The Baseball Hall of Fame vote is released at 2 p.m. today, but why wait that long to treat yourself to the collective moral grandstanding of the world's baseball writers? We've already got their "I filled out my ballot like this, because I must do what is right" columns—each very special one a reminder to you, the common fan, that voting for the Hall is a BIG RESPONSIBILITY and NOT AN EASY TASK. It used to be so fun, you know? Now it's a drag.
Still, somehow, the writers found the strength to bravely struggle with it, and to tell you how they struggled. Let's have a look, shall we? If you guessed virtually all of these people cite paragraph 5 in the voting instructions verbatim ("Voting shall be based upon the player's record, playing ability, integrity, sportsmanship, character and contributions to the team(s) on which the player played."), you'd be right!
Seriously, no one even wanted to have to do it:
The minute I got my first ballot, jammed into that big, yellow envelope with the antique script, I started dreading the winter of 2012.
I have looked forward to receiving my Hall of Fame ballot every December. This time around, it wouldn't have bothered me if it had gotten lost in the mail. This was the ballot that most of the BBWAA electorate had been dreading.
My Hall of Fame ballot sits on my desk as I wait longer than ever to apply check marks, stalling for a clarity I know is never coming.
But the writers saw their duty, and they did it.
Yes, the easy thing would be to throw up my hands, pass the buck, step in line with the many others who say, hey, ain't my responsibility to judge the Steroid Era... I cannot in good conscience cast a vote for the frauds any more than I can walk out of a department store having hidden a shirt in a bag without having paid for it. Fair is fair, just is just, honest is honest.
Things have become difficult this year... I didn't vote for Barry Bonds, Roger Clemens or Sammy Sosa. That's not to say I won't vote for them in the future — as long as they receive a minimum number of votes the players remain on the ballot for 15 years — but they're not getting my nod on the first ballot... Each voter has to make his own decision on this question, but I'm following Rule 5 in the Baseball Writers Association of America's rules for election to the National Baseball Hall of Fame... [repeats it verbatim]
Believe me, checking the box next to Bonds' name would be an easier decision... I know I'm creating my own headache and may be forced not to vote for anyone for a while because I don't know who used and who didn't. But when there's a preponderance of evidence, as there is with Bonds, who admitted to using though preposterously claimed he didn't know what he was taking, I can't simply ignore it. I can't just rubber-stamp Bonds and the other tainted players on the ballot: Roger Clemens, Sammy Sosa and Mark McGwire among them.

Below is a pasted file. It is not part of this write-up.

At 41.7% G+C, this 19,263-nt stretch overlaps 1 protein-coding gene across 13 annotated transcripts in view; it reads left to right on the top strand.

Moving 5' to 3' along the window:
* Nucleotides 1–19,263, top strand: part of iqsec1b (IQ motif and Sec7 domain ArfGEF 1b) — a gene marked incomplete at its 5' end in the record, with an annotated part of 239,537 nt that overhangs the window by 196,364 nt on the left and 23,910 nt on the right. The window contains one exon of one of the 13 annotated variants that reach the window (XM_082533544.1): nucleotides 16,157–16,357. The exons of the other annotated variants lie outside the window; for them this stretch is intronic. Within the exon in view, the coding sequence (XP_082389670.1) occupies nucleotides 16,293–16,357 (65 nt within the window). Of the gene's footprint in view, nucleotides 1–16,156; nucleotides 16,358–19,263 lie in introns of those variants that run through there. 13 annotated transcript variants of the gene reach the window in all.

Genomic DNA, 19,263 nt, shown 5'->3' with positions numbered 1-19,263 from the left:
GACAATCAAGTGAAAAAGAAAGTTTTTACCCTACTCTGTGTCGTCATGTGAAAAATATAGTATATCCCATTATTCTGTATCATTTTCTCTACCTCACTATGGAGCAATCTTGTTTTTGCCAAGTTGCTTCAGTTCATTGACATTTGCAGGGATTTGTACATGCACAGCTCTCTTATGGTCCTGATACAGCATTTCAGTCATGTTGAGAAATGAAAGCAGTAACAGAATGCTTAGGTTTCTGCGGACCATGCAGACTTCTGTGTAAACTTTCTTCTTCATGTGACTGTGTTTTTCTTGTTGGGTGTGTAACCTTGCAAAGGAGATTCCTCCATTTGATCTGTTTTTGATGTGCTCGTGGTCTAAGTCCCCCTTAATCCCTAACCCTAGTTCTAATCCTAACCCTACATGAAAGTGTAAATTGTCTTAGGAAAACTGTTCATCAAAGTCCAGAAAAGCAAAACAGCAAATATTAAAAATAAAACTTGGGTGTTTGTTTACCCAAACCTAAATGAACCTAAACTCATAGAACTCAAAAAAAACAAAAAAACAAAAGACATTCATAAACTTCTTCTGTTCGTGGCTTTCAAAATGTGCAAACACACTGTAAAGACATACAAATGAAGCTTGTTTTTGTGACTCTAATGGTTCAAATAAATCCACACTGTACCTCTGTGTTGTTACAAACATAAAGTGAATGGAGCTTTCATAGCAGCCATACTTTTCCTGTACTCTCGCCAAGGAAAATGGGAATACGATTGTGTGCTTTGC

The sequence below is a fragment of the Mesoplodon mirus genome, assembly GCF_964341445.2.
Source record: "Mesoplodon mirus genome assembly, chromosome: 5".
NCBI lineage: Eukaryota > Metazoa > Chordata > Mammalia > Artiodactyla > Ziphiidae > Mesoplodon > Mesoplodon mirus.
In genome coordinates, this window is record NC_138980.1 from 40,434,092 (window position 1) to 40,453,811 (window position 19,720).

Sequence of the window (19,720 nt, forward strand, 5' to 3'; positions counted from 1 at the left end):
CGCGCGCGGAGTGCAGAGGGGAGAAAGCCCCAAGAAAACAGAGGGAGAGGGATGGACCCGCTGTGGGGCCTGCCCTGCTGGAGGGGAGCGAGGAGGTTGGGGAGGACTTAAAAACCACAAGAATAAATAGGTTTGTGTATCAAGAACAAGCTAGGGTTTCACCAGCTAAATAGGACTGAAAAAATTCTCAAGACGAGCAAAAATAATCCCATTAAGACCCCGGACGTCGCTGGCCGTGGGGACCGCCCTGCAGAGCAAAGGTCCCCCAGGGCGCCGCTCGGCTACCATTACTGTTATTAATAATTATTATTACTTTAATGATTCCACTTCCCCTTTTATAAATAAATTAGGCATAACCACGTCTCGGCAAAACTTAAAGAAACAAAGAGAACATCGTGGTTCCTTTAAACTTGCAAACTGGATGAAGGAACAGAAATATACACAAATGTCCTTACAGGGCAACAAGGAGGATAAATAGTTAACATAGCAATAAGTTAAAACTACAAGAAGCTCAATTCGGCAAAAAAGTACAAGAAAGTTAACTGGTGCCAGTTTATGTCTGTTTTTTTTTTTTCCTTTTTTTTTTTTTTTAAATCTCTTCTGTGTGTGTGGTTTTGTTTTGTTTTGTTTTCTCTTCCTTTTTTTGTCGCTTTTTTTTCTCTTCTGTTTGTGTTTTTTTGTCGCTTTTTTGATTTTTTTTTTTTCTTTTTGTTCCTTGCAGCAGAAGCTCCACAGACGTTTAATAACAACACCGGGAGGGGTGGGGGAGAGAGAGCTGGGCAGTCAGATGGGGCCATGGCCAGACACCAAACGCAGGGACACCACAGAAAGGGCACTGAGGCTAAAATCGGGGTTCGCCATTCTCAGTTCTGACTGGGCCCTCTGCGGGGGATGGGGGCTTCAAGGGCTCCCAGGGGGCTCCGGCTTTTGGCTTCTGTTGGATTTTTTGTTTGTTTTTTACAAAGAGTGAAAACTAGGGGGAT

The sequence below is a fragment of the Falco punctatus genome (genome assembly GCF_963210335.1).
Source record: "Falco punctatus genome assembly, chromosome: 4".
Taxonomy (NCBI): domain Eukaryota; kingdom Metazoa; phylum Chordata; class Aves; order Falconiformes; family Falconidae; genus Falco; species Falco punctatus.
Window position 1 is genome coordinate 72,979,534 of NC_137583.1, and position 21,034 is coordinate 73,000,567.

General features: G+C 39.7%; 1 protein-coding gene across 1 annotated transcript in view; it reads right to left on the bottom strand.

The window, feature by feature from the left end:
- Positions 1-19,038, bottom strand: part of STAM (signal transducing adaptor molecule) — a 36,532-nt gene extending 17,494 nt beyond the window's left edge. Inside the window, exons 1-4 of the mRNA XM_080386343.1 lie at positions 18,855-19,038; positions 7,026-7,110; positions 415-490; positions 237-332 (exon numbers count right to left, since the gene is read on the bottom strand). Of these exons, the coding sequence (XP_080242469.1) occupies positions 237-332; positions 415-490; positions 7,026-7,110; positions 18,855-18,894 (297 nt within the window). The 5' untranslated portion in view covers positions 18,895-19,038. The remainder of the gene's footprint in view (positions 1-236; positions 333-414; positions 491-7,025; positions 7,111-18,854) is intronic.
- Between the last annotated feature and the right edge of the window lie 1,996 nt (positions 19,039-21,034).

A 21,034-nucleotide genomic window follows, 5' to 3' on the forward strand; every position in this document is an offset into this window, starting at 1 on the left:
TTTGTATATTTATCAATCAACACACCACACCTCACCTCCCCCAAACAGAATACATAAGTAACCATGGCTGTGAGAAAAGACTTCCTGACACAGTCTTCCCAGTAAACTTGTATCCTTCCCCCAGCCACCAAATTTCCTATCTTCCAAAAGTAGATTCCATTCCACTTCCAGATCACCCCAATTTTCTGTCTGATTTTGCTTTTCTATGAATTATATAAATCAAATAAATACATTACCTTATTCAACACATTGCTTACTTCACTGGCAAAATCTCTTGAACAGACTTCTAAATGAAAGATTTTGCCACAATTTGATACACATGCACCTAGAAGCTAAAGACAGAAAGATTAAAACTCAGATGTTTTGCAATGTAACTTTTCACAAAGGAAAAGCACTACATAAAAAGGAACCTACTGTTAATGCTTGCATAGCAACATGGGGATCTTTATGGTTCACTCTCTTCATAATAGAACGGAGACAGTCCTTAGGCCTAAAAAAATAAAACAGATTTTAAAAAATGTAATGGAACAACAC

Let me tell you what my ballot says under Paragraph 5, titled "Voting..."
There may not be even one easy "yes" on this ballot... I didn't want to reward the cheats. The steroid guys already hit more home runs, recorded more strikeouts, made more money and won more awards thanks to one thing: having less integrity than some or many of their clean competitors. I am not about to add to their already crowded mantles [sic].
It used to be easy, voting for the Hall of Fame. And I didn't take it too seriously. With or without my vote, the best players would get in. They always did... The Hall of Fame ballot tells us to consider each candidate's 'integrity, sportsmanship, character' as well as his skills and record. This year I voted for Don Mattingly, Tim Raines, Curt Schilling, Lee Smith and Alan Trammell. I think they were clean. God, I hope so.
The criteria for the Hall of Fame include judgments about integrity and character. Until that changes, I will continue to abide by those rules.
Bonds, Clemens, Sosa, Palmeiro and McGwire strike out on "integrity, sportsmanship and character."
It used to be that filling out the Hall of Fame ballot every winter involved sorting through statistics and awards and All-Star honors. Now it involves Congressional testimony, the Mitchell Report and failed drug tests. It used to be about RBI. Now it's about PEDs. It used to be a challenge. Now it's almost impossible. And it used to be fun. Now it's more thankless... On the ballot, there's reference to a player's "record, playing ability, integrity, sportsmanship (and) character..." I find it impossible to dismiss those factors.
The BBWAA asks me to vote and I take my duty seriously. I try never to shirk a moral choice. And believe me, this is a moral choice... Cooperstown is not a statistics Hall of Fame. It is a Hall of Fame with certain standards of behavior.
With the ballots sent to the eligible members of the Baseball Writers' Association of America, standards are set out for the voters' consideration, under the heading, appropriately enough, of "Voting." The instructions include this: "Voting shall be based upon the player's record, playing ability, integrity, sportsmanship, character and contributions to the team(s) on which the player played"... The National Baseball of Fame [sic] is the most exclusive gathering of its sort in all of professional sports. The issue of performance-enhancing drugs is no place to start compromising those lofty and necessary standards.
I don't buy the "Bonds and Clemens were Hall of Famers before they began using PEDs" argument.
But fear not, steroid users. Give baseball writers time...
So let's take a year to think Bonds and Clemens out.
I find granting Bonds a pass for his behavior impossible, for now. Perhaps, after tabling it another year, my stance will change.
Got it? Impossible now... possible LATER. You never know if Paragraph 5 will change!